NEW Prime Minister Dr Keith Rowley

Prime Minister Dr Keith Rowley reacts to the news of Methanex closing its Titan plant, at a news conference on Monday. —Photo: Jermaine Cruickshank

IN WHAT Prime Minister Dr Keith Rowley described as “some not so good news,” Canadian methanol giant Methanex on Monday announced that it had “idled” its Titan methanol plant, effective immediately.

The closure of Titan, along with Methanex’s Chile IV plant on April 1, is for an indefinite period, the Vancouver-based methanol company said in a statement.

Methanex president John Floren, in a statement, said: “We anticipate that methanol demand could be impacted in the second quarter of 2020 as there has been a substantial reduction in manufacturing activity in countries that have had significant outbreaks of COVID-19. As a result, we are reducing production at our methanol facilities, where we have flexibility in our gas agreements, to prepare for lower demand for methanol. We do not expect this production change to have a significant impact on our cash flows in the current price environment.

“Given the uncertainty in the global economy and challenging commodity price environment, we are taking steps to strengthen our balance sheet while maintaining financial flexibility. We are evaluating all capital and operating spending, including our advantaged Geismar 3 project.”

Methanex said it currently has significant liquidity of approximately US$700 million, including cash on hand and an undrawn committed revolving credit facility, as well as an US$800 million undrawn construction facility for the Geismar 3 project.

Methanex operates two methanol plants at the Point Lisas Industrial Estate: Titan, which was commissioned in 1999, has the capacity to produce 850,000 metric tonnes of methanol a year and Atlas, whose start-up was in 2004 with an annual production capacity of 1,700,000.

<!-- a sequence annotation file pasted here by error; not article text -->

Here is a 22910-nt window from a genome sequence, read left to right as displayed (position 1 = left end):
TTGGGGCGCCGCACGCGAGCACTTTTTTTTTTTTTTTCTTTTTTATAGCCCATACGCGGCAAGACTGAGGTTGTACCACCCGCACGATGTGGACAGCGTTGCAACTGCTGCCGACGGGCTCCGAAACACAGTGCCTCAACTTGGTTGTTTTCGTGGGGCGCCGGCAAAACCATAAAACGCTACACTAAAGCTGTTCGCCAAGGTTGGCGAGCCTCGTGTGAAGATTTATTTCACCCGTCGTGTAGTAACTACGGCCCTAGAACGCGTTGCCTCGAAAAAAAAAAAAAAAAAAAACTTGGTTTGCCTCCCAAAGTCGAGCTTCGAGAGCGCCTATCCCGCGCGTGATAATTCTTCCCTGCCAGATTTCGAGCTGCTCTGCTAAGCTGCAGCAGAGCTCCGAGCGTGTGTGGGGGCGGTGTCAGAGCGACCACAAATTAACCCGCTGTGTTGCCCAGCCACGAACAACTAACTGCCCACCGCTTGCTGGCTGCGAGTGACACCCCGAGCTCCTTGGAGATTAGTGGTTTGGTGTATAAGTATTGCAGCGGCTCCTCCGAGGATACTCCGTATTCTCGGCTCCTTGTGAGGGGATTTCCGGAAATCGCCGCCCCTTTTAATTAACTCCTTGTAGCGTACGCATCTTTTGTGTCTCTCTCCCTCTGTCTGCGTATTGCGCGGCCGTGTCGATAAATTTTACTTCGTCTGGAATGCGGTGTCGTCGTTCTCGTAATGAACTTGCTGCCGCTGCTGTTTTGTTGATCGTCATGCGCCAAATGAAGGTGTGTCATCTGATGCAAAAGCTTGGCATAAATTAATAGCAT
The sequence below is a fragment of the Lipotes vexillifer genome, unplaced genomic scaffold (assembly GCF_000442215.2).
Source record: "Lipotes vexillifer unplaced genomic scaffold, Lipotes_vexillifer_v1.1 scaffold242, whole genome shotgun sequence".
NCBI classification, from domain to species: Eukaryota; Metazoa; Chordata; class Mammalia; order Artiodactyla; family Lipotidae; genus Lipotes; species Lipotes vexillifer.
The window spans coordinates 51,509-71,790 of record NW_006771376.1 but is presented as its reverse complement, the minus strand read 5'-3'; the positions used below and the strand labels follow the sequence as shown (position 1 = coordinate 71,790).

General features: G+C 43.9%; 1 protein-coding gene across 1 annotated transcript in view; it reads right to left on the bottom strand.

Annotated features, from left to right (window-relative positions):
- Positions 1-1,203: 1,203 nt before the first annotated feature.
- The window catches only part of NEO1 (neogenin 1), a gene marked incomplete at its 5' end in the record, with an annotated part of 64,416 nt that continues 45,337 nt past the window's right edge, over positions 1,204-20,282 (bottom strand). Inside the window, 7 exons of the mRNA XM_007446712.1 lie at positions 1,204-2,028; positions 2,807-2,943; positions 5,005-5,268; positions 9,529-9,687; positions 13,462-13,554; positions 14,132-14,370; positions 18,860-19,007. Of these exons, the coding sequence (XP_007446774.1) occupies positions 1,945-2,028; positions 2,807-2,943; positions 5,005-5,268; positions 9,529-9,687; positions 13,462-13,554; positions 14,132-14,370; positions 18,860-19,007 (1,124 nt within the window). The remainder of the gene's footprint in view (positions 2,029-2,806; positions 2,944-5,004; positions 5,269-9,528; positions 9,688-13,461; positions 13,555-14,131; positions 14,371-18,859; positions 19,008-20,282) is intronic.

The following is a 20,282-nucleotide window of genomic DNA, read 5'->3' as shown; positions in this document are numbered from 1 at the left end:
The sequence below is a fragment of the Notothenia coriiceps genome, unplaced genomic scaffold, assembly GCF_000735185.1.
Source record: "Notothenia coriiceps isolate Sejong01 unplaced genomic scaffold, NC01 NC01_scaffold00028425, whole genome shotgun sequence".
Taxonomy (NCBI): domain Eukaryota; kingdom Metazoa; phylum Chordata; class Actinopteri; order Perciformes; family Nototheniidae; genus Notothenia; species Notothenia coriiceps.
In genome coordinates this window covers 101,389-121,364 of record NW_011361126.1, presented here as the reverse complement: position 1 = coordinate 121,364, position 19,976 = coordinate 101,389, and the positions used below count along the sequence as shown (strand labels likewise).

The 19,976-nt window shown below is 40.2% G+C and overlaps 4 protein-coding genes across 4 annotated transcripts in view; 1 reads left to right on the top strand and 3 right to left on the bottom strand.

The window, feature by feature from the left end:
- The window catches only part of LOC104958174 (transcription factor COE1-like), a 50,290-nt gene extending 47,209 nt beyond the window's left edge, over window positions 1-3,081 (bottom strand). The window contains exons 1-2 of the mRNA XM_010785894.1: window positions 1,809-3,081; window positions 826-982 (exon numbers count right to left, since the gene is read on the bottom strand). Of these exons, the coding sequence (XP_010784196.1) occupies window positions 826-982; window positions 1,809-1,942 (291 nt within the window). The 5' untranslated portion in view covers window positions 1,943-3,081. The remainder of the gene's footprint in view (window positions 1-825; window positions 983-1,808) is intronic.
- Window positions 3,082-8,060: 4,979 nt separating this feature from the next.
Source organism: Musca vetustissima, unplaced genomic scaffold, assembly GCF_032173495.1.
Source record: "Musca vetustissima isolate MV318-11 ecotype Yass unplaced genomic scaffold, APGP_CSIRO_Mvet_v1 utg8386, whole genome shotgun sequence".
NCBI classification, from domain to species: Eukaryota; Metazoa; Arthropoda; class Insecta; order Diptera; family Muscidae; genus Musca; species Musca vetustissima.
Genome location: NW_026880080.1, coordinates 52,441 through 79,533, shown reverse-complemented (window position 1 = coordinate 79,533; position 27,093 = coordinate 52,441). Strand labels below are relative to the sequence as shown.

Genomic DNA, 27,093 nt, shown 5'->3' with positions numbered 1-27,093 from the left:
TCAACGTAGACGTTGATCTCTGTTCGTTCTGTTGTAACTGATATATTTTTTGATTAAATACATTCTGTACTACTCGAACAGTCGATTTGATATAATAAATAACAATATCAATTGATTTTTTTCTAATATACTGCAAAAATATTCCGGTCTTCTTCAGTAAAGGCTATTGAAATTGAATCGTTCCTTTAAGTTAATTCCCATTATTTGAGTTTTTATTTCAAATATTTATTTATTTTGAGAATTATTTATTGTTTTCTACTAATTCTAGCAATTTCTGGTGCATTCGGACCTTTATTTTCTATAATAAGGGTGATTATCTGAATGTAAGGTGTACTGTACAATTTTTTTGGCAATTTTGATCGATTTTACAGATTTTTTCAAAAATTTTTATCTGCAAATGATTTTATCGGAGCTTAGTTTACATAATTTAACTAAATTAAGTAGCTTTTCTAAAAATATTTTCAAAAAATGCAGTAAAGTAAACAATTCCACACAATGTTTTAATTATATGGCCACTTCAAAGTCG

Methanex owns 100 per cent of Titan and 63.1 per cent of Atlas. British energy giant, BP, owns the remaining 36.9 per cent of Atlas.

Titan’s existing natural gas supply agreement expired on December 31, 2019 and the interim agreement will enable Methanex to continue operations at Titan while continuing negotiations with NGC for a longer-term natural gas supply agreement.

On December 18, 2019, Methanex announced it had entered into an interim agreement with the wholly state-owned National Gas Company (NGC) for the supply of natural gas to Titan between January 1, 2020 and January 31, 2020. Methanex and NGC extended the interim sales agreement to April 1, 2020.

At a meeting of analysts on January 30, Floren said of his company’s negotiations with NGC: “We are working hard to get this done. We want to run the plant. The Government wants us to run the plant. We are trying to find a solution that’s win-win for the upstream, the Government and ourselves and that’s what we’ll continue to do.

“I am not going to negotiate in public. Our teams are working hard, but there does come a point where you make a decision: Are these negotiations going to get you to a place where it makes sense for all parties or does it not? We are not there yet.”

Floren said Methanex was happy to extend the interim agreement because it knows what the cost structure is in the first quarter of 2020.

“I always said I would not enter into running a plant not knowing my cost structure. I do know what my cost structure (in Trinidad) is and it’s acceptable under current prices. So we will continue to negotiate in good faith. I would say that all parties want a deal and that’s always a good thing. We are optimistic that we can get it done. So we’ll continue to negotiate with the Government and the NGC.”